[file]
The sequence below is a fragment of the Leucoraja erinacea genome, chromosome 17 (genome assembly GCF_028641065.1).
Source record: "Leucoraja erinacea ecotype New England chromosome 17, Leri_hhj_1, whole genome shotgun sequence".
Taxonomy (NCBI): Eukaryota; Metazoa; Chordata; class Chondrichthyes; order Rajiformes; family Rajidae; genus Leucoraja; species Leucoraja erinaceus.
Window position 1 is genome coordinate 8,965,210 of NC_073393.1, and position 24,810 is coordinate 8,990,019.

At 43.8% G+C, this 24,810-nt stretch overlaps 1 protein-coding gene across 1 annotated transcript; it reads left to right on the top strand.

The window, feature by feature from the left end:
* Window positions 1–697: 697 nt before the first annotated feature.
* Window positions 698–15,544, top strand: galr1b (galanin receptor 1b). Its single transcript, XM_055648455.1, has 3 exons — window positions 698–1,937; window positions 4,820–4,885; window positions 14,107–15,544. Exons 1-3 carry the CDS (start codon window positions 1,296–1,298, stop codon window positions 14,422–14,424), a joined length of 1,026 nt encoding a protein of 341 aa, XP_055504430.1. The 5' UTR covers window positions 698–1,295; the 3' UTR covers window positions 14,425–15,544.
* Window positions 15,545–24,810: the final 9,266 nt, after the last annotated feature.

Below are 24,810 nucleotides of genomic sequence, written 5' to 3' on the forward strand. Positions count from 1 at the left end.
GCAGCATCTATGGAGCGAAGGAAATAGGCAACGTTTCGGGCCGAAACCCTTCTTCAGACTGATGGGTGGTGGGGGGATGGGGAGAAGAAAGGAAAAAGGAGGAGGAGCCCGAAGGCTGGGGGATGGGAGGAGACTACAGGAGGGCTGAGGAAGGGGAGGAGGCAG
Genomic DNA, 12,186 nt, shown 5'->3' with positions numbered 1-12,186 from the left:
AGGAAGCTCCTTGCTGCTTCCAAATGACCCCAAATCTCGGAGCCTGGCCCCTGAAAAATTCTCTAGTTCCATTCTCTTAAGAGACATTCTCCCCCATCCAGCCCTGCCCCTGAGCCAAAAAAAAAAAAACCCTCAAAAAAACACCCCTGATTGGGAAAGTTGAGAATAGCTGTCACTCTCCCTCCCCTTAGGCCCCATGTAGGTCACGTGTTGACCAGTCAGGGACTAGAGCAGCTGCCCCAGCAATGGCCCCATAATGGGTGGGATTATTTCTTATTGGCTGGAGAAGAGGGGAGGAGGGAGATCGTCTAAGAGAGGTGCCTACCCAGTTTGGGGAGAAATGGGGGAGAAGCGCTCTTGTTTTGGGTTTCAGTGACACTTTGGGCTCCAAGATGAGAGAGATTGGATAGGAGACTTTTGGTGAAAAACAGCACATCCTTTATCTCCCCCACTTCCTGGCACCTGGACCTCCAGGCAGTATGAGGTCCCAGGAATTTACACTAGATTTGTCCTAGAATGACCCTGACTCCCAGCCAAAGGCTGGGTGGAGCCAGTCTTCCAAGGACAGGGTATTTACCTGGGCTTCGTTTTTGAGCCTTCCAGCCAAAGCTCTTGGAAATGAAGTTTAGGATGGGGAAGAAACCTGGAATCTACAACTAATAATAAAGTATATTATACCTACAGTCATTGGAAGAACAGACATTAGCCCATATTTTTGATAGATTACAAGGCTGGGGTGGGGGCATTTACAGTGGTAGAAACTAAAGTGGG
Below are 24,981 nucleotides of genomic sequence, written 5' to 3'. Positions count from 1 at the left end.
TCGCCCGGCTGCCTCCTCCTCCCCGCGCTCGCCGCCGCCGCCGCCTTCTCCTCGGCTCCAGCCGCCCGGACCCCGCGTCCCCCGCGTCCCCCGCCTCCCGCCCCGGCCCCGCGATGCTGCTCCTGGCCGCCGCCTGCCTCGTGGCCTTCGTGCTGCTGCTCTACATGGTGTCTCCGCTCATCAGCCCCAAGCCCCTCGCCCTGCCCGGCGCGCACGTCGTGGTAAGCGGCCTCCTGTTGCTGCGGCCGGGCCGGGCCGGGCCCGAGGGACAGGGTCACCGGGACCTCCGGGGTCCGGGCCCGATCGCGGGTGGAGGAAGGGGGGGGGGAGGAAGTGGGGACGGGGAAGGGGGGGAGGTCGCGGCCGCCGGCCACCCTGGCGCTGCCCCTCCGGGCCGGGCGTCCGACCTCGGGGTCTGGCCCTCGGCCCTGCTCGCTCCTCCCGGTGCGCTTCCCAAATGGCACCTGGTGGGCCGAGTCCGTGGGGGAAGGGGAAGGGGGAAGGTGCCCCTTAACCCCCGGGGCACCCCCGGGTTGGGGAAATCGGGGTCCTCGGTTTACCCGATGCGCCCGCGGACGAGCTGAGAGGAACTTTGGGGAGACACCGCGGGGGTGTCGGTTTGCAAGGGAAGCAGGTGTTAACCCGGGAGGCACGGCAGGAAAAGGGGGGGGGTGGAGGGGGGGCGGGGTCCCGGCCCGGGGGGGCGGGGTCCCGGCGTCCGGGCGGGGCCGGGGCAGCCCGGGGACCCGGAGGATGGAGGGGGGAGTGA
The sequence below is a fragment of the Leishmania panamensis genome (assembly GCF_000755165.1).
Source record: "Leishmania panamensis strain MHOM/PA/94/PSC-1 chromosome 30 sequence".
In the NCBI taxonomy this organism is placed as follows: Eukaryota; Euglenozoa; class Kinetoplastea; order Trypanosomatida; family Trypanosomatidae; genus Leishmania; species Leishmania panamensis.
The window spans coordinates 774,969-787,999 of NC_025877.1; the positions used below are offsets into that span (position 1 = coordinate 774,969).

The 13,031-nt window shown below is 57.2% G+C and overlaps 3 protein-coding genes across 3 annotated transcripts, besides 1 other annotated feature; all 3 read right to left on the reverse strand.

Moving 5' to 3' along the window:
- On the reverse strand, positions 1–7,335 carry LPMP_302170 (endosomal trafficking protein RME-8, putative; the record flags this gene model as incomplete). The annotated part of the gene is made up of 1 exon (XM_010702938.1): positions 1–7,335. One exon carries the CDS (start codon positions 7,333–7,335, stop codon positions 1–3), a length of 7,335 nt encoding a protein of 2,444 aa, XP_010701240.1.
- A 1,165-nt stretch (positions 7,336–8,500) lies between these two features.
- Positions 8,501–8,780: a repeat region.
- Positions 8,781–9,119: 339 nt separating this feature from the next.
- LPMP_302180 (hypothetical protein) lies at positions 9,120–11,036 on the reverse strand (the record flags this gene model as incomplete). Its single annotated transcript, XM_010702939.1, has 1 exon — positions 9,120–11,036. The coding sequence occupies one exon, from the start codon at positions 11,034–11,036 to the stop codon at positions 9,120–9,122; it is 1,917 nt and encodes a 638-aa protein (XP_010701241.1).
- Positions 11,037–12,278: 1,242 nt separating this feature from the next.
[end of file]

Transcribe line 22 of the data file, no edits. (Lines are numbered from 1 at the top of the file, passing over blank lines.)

- On the reverse strand, positions 1–7,335 carry LPMP_302170 (endosomal trafficking protein RME-8, putative; the record flags this gene model as incomplete). The annotated part of the gene is made up of 1 exon (XM_010702938.1): positions 1–7,335. One exon carries the CDS (start codon positions 7,333–7,335, stop codon positions 1–3), a length of 7,335 nt encoding a protein of 2,444 aa, XP_010701240.1.